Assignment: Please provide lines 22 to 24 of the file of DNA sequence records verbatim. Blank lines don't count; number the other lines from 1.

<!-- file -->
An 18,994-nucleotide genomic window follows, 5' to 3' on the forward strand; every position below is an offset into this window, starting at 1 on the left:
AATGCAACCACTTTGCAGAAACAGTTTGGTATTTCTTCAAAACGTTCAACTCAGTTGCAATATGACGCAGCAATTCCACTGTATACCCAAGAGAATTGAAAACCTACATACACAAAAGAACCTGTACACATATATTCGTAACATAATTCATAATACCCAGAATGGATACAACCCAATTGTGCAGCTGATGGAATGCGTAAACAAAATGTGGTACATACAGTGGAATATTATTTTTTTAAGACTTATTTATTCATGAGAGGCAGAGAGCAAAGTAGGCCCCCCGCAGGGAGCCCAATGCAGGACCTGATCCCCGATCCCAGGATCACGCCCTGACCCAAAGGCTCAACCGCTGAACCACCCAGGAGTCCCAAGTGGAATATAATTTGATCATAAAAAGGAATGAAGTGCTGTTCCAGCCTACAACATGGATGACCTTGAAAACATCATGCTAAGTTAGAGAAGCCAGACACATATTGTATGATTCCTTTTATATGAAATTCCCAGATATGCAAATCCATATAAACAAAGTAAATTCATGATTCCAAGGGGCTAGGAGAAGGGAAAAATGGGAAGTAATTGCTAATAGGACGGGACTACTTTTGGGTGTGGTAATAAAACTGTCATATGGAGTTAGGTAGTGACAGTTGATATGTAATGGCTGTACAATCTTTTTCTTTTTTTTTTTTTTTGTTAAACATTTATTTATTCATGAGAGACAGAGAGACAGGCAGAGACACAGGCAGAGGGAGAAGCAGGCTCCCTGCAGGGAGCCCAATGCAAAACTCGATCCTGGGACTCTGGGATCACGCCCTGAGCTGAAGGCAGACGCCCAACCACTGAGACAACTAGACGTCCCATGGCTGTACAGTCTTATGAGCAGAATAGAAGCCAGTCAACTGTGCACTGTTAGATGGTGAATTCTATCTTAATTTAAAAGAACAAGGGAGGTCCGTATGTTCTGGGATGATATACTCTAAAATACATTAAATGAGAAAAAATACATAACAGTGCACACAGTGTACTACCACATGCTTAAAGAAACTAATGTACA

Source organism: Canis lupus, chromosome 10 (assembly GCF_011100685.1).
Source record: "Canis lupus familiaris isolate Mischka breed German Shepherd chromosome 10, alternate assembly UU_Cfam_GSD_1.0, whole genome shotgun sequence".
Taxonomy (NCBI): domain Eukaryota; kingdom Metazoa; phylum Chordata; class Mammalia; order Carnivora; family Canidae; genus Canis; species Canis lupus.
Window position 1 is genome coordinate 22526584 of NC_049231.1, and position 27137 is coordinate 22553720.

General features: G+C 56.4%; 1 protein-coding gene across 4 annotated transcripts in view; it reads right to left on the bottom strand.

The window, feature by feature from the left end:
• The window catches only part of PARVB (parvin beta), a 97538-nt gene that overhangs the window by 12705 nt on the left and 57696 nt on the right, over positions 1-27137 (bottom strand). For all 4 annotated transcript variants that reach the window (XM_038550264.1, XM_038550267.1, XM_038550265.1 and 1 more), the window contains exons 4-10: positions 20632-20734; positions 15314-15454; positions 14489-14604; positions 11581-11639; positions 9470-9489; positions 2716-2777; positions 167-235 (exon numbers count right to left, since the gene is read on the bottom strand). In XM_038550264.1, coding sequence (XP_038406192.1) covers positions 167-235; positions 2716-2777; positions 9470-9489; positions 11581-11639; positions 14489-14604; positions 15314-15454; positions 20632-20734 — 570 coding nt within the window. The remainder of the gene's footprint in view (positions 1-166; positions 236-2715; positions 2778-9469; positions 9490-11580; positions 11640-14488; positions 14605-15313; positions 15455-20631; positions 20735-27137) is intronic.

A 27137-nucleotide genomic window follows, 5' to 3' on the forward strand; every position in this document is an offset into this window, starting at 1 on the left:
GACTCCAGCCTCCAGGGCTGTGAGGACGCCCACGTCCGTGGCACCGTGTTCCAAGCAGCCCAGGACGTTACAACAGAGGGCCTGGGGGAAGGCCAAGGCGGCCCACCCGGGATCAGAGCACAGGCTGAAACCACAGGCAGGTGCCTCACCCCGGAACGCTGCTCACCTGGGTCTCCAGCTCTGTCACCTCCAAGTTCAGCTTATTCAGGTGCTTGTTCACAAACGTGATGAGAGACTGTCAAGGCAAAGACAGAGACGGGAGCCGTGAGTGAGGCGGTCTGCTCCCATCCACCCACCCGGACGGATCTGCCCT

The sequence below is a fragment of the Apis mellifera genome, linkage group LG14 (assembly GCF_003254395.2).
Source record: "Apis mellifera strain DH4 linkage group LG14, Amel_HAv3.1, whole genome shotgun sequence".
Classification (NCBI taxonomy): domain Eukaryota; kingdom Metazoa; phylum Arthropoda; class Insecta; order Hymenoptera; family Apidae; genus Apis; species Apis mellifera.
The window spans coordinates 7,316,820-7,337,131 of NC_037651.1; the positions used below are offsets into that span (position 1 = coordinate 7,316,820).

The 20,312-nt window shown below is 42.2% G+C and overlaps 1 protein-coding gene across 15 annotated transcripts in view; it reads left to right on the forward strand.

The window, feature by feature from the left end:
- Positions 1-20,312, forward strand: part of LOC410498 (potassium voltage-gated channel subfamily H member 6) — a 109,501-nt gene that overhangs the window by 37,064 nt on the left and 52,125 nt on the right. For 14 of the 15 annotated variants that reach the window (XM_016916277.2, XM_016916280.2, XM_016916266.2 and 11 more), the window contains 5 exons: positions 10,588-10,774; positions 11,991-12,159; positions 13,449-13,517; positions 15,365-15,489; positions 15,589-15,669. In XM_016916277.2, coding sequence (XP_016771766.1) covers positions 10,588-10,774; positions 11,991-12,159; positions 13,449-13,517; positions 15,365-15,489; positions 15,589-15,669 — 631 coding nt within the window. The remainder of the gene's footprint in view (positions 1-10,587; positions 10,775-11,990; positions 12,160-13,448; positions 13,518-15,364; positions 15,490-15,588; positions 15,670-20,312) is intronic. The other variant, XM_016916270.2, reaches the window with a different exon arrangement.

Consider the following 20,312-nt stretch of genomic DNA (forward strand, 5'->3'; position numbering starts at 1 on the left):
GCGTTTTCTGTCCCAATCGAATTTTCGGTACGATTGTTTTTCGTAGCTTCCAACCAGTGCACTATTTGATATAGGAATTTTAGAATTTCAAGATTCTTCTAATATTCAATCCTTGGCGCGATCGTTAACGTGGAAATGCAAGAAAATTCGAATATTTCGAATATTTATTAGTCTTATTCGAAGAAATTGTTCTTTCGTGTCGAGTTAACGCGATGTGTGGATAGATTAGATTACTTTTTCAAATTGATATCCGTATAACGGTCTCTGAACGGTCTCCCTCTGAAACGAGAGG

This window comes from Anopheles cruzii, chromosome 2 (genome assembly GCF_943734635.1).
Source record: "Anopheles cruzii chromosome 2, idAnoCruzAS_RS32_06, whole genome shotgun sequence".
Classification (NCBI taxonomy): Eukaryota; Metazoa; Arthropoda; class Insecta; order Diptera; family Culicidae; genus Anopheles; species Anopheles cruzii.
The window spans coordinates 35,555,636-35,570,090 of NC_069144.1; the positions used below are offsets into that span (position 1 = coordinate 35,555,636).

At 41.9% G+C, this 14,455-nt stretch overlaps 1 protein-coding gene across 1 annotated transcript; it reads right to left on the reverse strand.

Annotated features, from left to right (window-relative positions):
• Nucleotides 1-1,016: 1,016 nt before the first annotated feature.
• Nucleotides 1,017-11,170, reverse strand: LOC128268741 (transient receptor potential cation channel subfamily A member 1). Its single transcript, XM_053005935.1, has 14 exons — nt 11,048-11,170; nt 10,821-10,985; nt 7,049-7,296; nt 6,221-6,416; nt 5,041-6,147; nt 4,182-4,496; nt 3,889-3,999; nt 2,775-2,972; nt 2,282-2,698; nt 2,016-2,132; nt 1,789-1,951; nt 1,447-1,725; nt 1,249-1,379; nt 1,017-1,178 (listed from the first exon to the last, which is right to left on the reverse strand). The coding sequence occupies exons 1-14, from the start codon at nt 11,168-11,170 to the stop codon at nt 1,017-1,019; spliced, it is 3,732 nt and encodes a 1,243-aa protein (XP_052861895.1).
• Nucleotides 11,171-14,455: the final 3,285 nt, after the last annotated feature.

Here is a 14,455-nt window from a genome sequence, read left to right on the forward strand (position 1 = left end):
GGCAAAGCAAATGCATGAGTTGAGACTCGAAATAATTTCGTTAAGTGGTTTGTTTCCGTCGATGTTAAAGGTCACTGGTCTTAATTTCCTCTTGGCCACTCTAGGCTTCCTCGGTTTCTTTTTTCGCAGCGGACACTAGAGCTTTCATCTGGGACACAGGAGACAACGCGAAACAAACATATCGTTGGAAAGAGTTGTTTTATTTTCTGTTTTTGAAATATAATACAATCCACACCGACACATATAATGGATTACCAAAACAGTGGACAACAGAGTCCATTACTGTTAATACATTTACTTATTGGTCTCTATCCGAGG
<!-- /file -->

Source record: "Anopheles cruzii chromosome 2, idAnoCruzAS_RS32_06, whole genome shotgun sequence".
Classification (NCBI taxonomy): Eukaryota; Metazoa; Arthropoda; class Insecta; order Diptera; family Culicidae; genus Anopheles; species Anopheles cruzii.
The window spans coordinates 35,555,636-35,570,090 of NC_069144.1; the positions used below are offsets into that span (position 1 = coordinate 35,555,636).